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O''Brien v. First Camden National Bank & Trust Co.

Decided: June 13, 1961.

ANNA E. O'BRIEN, PETITIONER-APPELLANT,
v.
FIRST CAMDEN NATIONAL BANK & TRUST COMPANY, RESPONDENT-RESPONDENT



Price, Gaulkin and Sullivan. The opinion of the court was delivered by Price, S.j.a.d.

Price

Petitioner Anna E. O'Brien seeks to set aside a judgment in the County Court based on an opinion reported at 64 N.J. Super. 127. Said judgment, dismissing her dependency claim petition, reversed a judgment in the Workmen's Compensation Division which had awarded her compensation for the death of her husband Joseph O'Brien. His death on September 11, 1958 resulted from injuries sustained two days earlier when he was struck by an automobile while he was walking across East Browning Lane, a public highway in the Borough of Bellmawr.

The sole question to be resolved on this appeal is whether the fatal accident arose out of and in the course

of O'Brien's employment with respondent, First Camden National Bank & Trust Company; specifically, whether, under the circumstances of this case, decedent's death might be deemed compensable on one of the following theories advanced by petitioner: (a) that decedent when fatally injured was engaged in performing a "special service" for respondent; (b) that he was then engaged in an activity encompassed by his regular daily employment; (c) that at the time he was engaged in the accomplishment of a "dual purpose," including one primarily in the interest of the bank; or (d) that recovery was justified on the "positional risk" doctrine or the "if but for the employment" doctrine, citing Olivera v. Hatco Chemical Co. , 55 N.J. Super. 336 (App. Div. 1959), certification denied 30 N.J. 557 (1959).

Respondent asserts that none of the foregoing contentions is justified by the evidence and that the County Court properly denied petitioner recovery. The fatal accident, asserts respondent, occurred while decedent was en route from his home to the place where his daily work began and hence was noncompensable.

The facts are not in dispute. On August 4, 1958 respondent, having its main office at Camden, hired O'Brien to be a custodian or guard at its newly constructed branch bank located at the northwest corner of Black Horse Pike and Browning Road in the Borough of Bellmawr. The branch was actually opened to the public for business on August 14, 1958.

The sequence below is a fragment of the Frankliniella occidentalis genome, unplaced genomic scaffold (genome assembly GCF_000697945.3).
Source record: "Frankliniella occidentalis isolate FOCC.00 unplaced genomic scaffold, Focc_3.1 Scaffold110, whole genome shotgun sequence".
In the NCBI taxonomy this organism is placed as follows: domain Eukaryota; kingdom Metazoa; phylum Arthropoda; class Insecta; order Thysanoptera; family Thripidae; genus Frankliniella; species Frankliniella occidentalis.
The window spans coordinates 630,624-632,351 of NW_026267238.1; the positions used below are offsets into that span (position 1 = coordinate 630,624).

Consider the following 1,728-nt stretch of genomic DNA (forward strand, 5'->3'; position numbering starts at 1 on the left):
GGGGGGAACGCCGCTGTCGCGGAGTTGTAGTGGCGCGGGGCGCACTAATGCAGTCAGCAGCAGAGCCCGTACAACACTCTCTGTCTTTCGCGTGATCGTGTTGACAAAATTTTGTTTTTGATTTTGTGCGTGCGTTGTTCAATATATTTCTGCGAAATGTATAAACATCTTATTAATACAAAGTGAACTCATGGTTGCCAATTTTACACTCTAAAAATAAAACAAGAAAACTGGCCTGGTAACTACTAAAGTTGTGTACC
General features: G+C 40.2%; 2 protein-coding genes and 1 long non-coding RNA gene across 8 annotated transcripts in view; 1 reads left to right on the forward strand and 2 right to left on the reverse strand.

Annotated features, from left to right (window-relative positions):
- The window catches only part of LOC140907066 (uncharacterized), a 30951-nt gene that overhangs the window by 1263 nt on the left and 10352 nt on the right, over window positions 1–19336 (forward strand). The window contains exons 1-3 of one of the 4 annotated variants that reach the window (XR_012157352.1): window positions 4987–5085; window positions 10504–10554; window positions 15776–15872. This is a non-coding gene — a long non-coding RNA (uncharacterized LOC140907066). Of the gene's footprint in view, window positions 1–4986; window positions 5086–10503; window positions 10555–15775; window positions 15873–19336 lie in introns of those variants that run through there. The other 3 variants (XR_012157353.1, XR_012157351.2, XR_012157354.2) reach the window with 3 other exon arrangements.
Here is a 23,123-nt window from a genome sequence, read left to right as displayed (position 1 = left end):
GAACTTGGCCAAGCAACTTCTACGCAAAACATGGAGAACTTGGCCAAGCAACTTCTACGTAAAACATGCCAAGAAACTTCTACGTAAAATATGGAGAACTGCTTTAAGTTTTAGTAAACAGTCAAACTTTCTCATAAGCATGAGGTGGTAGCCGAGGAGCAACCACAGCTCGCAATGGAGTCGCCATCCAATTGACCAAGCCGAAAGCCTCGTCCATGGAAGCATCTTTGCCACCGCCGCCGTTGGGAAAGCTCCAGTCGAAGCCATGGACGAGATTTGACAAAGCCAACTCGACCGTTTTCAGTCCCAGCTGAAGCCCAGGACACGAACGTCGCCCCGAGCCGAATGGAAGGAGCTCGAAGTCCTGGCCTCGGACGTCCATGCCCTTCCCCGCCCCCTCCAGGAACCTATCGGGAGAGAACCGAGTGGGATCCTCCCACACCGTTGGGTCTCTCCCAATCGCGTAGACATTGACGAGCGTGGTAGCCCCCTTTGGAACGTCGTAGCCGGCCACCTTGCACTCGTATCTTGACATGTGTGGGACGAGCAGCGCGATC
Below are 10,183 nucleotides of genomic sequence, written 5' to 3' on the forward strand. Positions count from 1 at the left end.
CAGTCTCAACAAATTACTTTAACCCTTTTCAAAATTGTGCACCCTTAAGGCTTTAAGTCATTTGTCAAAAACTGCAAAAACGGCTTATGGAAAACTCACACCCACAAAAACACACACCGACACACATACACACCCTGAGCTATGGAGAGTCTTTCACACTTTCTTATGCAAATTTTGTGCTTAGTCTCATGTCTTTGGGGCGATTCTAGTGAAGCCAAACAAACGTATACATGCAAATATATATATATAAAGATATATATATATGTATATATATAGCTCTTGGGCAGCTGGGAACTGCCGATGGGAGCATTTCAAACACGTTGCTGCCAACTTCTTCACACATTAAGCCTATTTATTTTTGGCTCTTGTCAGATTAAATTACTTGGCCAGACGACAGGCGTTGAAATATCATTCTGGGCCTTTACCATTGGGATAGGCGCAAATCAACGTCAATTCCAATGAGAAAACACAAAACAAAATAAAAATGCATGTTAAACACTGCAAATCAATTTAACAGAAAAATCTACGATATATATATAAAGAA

From August 4 to August 14, with the exception next hereinafter mentioned, O'Brien reported for work daily at 8:00 A.M. at the branch bank where he performed general janitorial duties while the work incident to the interior decoration of the building, preparatory to its opening, was being completed. Shortly before August 14 decedent, at respondent's direction, went to its main office where, for a day or two, he received orientation and instruction with reference to his prospective duties as guard and custodian.

From the time of his employment to the date of his death decedent lived at his son's home at Creek Road, Bellmawr, located six blocks west of the site of the branch bank.

As a result of conferences between respondent's manager and the chief of police of the Borough of Bellmawr, it was arranged for "security reasons" that on each morning commencing August 14 O'Brien was initially to go to the police station located on the north side of East Browning Lane, about 500 feet east of the branch bank building, where a police officer duly assigned would join him and accompany him to the bank. Pursuant to that arrangement, decedent's son, as an accommodation to his father, transported him each work day to a point on the south side of East Browning Lane directly opposite the police station. Decedent would alight from his son's car, cross the road to the station and await the arrival of a police car whose driver would be summoned by radio. The police-operated vehicle would then transport decedent to the bank where, in the presence of the police officer, he would unlock the bank door and enter the building. That procedure was followed up to the day of the accident and thereafter continued by another employee of respondent who took decedent's place.

At about 7:55 A.M. on September 9, the morning of the fatal accident, decedent, as above stated, alighted from his son's car opposite the police station and, as he was crossing the road to go to the station, was struck by an automobile.

Petitioner concedes, as expressed in her counsel's brief, "that ordinarily" when an employee is injured "on his way" to or from "his regular place of employment" such "injury is not work-connected." She contends, however, that decisions so holding are not here applicable. She asserts that the accident, happening under the circumstances above outlined, should, under one of the aforesaid theories advanced by her, be deemed to have arisen out of and in the course of her husband's ...


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